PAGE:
by Jeff Sovern
Equifax is, as expected, turning into a huge consumer protection story and as with many such stories, it is generating so much news that not only is it hard to keep up, it seems easier to give up. Still, I wanted to direct our readers to a report in the Times, Equifax Breach Prompts Scrutiny, but New Rules May Not Follow with predictions about what will change in the legal landscape. The prediction: not much. Here's an excerpt:
Regulators aren’t likely to fill the void. The F.T.C., which oversees data protection, can’t dole out big financial punishments. While the consumer bureau has shown a willingness to take on the industry, the agency is mainly focused on the accuracy of the data and the products that are sold to consumers.
“I have no reason to believe that this Congress has the capacity or will to actually legislate on those issues,” said Isaac Boltansky, an analyst at Compass Point Research & Trading. “The most we could see passing is targeted legislation aimed at enhancing consumer protections following identity theft.”
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While forty-eight states have passed security breach notification laws, calls for a nationwide standard have repeatedly fizzled. And Equifax has been a powerful force in the legislative and regulatory arena.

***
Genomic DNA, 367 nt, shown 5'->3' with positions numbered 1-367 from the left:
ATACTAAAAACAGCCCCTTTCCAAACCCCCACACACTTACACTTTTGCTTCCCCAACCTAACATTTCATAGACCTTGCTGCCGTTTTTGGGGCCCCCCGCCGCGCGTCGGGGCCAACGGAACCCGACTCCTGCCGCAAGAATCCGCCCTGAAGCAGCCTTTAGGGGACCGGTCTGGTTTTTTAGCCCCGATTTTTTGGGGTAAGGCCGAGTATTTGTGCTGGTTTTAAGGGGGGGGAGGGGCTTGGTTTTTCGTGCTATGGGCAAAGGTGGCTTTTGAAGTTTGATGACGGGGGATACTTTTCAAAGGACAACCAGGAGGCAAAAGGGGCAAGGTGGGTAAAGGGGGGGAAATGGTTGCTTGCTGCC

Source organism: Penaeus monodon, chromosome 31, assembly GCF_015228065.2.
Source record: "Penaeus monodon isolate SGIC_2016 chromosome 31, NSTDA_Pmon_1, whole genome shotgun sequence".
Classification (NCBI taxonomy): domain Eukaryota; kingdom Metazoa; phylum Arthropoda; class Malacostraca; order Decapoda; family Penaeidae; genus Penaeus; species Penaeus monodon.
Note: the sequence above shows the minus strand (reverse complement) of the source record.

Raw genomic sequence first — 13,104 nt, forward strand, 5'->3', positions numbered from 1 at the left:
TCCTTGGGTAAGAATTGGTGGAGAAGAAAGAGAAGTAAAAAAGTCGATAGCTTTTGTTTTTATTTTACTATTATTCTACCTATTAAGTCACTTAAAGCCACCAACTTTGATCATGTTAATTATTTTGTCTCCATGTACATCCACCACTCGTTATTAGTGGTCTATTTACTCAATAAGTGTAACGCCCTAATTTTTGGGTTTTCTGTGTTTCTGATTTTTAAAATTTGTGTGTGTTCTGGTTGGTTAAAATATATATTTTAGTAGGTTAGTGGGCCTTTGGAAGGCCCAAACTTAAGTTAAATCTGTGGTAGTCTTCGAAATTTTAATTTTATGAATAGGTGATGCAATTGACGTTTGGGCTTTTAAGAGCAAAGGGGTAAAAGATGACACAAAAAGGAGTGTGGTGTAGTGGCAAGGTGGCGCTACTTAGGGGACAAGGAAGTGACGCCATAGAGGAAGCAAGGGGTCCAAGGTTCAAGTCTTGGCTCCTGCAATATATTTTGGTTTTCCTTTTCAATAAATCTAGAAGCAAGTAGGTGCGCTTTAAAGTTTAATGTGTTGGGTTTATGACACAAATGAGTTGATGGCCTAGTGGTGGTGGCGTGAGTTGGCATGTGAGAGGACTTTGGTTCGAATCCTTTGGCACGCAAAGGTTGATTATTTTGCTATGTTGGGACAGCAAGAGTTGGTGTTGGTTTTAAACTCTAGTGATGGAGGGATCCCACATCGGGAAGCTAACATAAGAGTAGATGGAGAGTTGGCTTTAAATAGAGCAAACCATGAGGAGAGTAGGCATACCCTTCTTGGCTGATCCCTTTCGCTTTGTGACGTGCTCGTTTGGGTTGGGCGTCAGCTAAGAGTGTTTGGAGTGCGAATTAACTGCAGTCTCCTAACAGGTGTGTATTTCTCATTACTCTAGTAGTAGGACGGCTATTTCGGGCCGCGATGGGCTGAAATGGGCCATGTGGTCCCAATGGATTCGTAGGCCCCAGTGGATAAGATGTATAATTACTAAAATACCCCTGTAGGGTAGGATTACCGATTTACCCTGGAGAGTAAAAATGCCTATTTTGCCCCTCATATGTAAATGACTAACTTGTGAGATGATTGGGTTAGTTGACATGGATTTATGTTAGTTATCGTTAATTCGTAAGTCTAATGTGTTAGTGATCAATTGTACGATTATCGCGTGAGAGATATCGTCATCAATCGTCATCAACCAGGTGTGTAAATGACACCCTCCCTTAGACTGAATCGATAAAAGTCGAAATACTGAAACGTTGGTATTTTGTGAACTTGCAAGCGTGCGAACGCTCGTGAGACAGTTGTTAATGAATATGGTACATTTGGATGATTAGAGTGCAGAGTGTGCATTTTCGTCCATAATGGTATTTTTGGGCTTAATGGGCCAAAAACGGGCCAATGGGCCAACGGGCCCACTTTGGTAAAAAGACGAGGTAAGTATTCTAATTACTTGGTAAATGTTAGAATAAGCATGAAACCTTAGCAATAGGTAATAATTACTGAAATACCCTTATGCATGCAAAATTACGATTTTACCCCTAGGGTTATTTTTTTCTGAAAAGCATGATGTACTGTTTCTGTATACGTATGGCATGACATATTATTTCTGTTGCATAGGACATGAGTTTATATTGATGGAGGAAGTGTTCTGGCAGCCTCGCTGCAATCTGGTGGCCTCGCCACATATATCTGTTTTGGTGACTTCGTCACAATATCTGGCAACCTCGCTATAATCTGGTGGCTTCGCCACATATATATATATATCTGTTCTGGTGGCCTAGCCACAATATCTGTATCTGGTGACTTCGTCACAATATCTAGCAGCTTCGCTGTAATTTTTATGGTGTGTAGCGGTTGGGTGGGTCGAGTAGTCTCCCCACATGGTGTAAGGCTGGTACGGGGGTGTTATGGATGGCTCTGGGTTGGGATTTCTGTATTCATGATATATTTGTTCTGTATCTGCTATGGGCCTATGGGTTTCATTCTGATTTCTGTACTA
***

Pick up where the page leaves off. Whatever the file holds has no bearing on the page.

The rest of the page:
Equifax spent $1.1 million on lobbying last year, * * *
Meanwhile, Equifax's chief information officer and chief security officer are leaving and Senator Wyden has introduced a bill to provide all consumers free credit freezes.
0 thoughts on “Predictions that Equifax Breach Will Not Lead to New Laws But Some Equifax Employees Out”
We need to be wary of a preemptive federal breach notification bill with sweeping impact. For years, industry has been trying to pass one. Of course, the bill would go much further than merely eliminating stronger state breach laws that provide for notifications more immediately and define harm much more broadly than they would like. No, industry broadly seeks to eliminate as much state authority over privacy and data security as they can get.